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Could Phil Foden become Pep Guardiola's crowning achievement as a coach?

Phil Foden
(Image credit: PA Images)

For years, there has been a way of annoying Pep Guardiola and it has not entailed mentioning Jose Mourinho. Ask him why Phil Foden is not playing more and, depending upon his mood, Guardiola may react. Ask him if Foden would be loaned out, as someone did a couple of years ago, and he responded with incredulity. He was too precious to be trusted to someone else, even if those were not the Catalan’s exact words.

Initially, perhaps the Anglocentric line of questioning took him by surprise: Guardiola has fielded rather more queries about Foden than Bernardo Silva, Riyad Mahrez or Ferran Torres, foreign, and often more experienced and costlier, rivals for a place. Invariably, Guardiola’s reply involves referencing how often Foden has played, rather than focusing on the games he has not: it is now 102 appearances before his 21st birthday for one of Europe’s elite clubs. Few of his peers have as many at such a level.

Foden’s masterpiece, his catalytic role in Sunday’s demolition of Liverpool, perhaps the most important intervention in this season’s title race to date, may have one side-effect for his manager: more unwanted questions the next time Foden is benched to accommodate a different high-class player instead. 

But it also underlined the progress Foden has made. Even extraordinary potential is not always converted into first-team performance. Only three of England’s 2017 Under-17 World Cup winners are starting remotely regularly in the Premier League, even if Callum Hudson-Odoi looks like becoming a fourth for Thomas Tuchel: Conor Gallagher, for a West Brom side who look doomed, Emile Smith Rowe, for mid-table Arsenal, and Foden.

And it is worth praising Guardiola for his part in Foden’s rise. He has been criticised: there were times in autumn when his team were short of goals, Foden was scoring in midweek matches and yet still not selected to start in the Premier League. 

But in the bigger picture, a tactic of taking him in and out, of using him for bespoke tasks, of rotating and reinventing, has paid dividends. Sunday felt a breakthrough game, but there have been others: in April 2019, when he got the winner against Tottenham; his man-of-the-match display in last season’s Carabao Cup final. Foden is not a constant in the major matches, but he has featured in a decent number of them. He is often summoned for summits with Arsenal, has started and scored twice against Liverpool and began a showdown with Real Madrid.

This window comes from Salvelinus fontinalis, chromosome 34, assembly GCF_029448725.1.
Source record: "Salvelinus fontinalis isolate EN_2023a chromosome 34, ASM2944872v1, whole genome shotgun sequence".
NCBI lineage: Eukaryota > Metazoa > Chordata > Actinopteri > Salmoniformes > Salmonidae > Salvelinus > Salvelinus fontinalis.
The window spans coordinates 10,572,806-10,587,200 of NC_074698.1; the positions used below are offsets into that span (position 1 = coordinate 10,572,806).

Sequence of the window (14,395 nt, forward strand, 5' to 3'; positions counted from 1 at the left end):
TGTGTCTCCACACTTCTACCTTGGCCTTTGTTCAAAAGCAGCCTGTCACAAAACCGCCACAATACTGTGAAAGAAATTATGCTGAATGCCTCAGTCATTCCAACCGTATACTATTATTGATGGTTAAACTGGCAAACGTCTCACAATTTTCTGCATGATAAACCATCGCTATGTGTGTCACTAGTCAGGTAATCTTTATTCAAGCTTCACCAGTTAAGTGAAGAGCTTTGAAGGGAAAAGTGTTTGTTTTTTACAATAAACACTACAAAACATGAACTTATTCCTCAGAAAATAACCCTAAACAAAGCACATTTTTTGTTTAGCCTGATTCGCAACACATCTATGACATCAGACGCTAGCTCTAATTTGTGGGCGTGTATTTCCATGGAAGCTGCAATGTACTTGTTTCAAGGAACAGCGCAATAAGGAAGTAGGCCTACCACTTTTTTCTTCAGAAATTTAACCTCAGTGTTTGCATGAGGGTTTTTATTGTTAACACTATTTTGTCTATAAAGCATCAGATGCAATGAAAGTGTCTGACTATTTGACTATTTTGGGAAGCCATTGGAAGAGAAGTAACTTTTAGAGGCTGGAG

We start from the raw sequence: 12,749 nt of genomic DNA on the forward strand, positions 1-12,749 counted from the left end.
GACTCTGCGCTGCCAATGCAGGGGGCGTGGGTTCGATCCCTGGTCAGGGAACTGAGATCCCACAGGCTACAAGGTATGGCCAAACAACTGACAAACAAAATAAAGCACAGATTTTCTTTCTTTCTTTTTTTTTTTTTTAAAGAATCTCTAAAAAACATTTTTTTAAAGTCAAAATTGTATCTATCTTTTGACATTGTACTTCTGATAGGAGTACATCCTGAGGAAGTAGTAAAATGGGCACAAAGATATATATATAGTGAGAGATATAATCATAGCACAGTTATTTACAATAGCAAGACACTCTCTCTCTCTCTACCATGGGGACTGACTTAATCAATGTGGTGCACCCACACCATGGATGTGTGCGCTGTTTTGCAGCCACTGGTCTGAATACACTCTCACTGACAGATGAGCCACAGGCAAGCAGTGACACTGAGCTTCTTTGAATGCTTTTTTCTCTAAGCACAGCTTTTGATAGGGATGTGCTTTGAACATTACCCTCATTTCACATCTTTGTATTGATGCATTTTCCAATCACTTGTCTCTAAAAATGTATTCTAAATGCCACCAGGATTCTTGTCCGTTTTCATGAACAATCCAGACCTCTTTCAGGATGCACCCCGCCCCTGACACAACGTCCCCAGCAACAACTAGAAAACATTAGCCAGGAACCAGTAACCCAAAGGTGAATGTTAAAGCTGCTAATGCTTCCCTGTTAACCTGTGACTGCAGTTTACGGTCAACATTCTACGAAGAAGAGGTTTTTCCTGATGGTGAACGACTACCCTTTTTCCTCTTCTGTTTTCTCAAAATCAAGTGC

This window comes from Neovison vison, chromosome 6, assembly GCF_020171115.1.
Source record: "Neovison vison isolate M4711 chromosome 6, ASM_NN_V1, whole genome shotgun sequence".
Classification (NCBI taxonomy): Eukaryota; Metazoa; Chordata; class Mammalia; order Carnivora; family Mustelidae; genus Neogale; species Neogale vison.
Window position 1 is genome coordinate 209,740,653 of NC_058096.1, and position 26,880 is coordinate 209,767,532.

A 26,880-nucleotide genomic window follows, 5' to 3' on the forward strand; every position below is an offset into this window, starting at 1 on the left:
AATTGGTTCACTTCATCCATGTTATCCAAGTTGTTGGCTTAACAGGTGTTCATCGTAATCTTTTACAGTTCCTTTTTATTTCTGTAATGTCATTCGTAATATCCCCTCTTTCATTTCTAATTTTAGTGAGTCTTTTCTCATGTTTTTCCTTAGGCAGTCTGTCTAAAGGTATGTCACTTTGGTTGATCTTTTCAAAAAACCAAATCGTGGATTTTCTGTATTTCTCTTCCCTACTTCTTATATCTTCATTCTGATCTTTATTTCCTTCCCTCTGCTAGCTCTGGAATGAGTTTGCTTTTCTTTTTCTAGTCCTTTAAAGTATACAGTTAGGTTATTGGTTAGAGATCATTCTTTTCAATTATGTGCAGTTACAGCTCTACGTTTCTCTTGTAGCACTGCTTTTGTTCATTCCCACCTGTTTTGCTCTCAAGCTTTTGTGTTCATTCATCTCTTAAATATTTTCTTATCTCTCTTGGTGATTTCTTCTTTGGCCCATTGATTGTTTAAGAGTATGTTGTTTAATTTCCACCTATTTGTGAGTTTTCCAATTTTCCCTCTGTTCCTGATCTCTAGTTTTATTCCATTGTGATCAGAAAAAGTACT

The ‘Stockport Iniesta’ nickname has proved deceptive. So, too, descriptions of him as a midfielder. Guardiola has suggested that, in a few years, he will mature into more of a central figure but, contrary to predictions, he has not been the Stockport David Silva; Ilkay Gundogan and Bernardo Silva have instead been the beneficiaries of the Spaniard’s departure. Only 117 of Foden’s 879 Premier League minutes this season have come in the middle of midfield. Instead, he has been a multi-purpose attacker, utilised on either wing, given Guardiola’s seal of approval by being used as a false nine, his signature tactic, at Anfield. The running power he acquired a couple of years ago – and it should be remembered that Foden did not have a Wayne Rooney-esque physique at 17 – has allowed him to surge past defenders on slaloming solo runs. The ferocity of the shot that flew past Alisson felt typical; seen as a passer upon his emergence, he now ranks as City’s second top scorer, behind only another playmaker, in Gundogan. An ability as a finisher does not suffice alone for Guardiola: those who cannot follow his tactical demands will not feature.

Foden has become a more multi-functional player, a more intelligent one, a more versatile one. He has been a touchline-hugging winger, creating space for others, and an inverted one, cutting in to score. He has been managed sensitively: while City lost Jadon Sancho, Foden talked last week of wanting to spend his entire career at the Etihad Stadium. And if it is easier to please a lifelong fan, City’s recent experience is that it is difficult to integrate youthful talents, no matter how gifted, into their first team. Foden has felt the exception to many a rule. His development into an exceptional player can feel obvious, even automatic. But such cases never are. If the saddest thing in life is wasted talent, it can also be the most fascinating. The story of where it went wrong can be more compelling than the tale of where it went right. But for Foden and Guardiola, an approach that has combined patience with swift progress reflects well upon both.

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